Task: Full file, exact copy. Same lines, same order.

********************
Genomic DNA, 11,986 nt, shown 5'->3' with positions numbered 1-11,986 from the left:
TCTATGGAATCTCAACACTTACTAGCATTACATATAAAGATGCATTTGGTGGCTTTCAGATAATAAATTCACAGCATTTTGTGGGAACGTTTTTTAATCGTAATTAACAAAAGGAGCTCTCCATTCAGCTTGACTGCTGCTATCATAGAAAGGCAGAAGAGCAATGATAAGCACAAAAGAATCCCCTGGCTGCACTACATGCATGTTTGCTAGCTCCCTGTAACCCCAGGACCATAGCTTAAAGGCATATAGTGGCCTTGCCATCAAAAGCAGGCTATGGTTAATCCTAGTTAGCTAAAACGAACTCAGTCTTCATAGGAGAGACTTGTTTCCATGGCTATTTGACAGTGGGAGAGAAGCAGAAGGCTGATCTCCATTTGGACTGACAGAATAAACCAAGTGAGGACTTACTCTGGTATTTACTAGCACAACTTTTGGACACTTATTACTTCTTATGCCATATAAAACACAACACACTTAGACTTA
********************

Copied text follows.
Genomic DNA, 11,986 nt, shown 5'->3' with positions numbered 1-11,986 from the left:
TCTATGGAATCTCAACACTTACTAGCATTACATATAAAGATGCATTTGGTGGCTTTCAGATAATAAATTCACAGCATTTTGTGGGAACGTTTTTTAATCGTAATTAACAAAAGGAGCTCTCCATTCAGCTTGACTGCTGCTATCATAGAAAGGCAGAAGAGCAATGATAAGCACAAAAGAATCCCCTGGCTGCACTACATGCATGTTTGCTAGCTCCCTGTAACCCCAGGACCATAGCTTAAAGGCATATAGTGGCCTTGCCATCAAAAGCAGGCTATGGTTAATCCTAGTTAGCTAAAACGAACTCAGTCTTCATAGGAGAGACTTGTTTCCATGGCTATTTGACAGTGGGAGAGAAGCAGAAGGCTGATCTCCATTTGGACTGACAGAATAAACCAAGTGAGGACTTACTCTGGTATTTACTAGCACAACTTTTGGACACTTATTACTTCTTATGCCATATAAAACACAACACACTTAGACTTA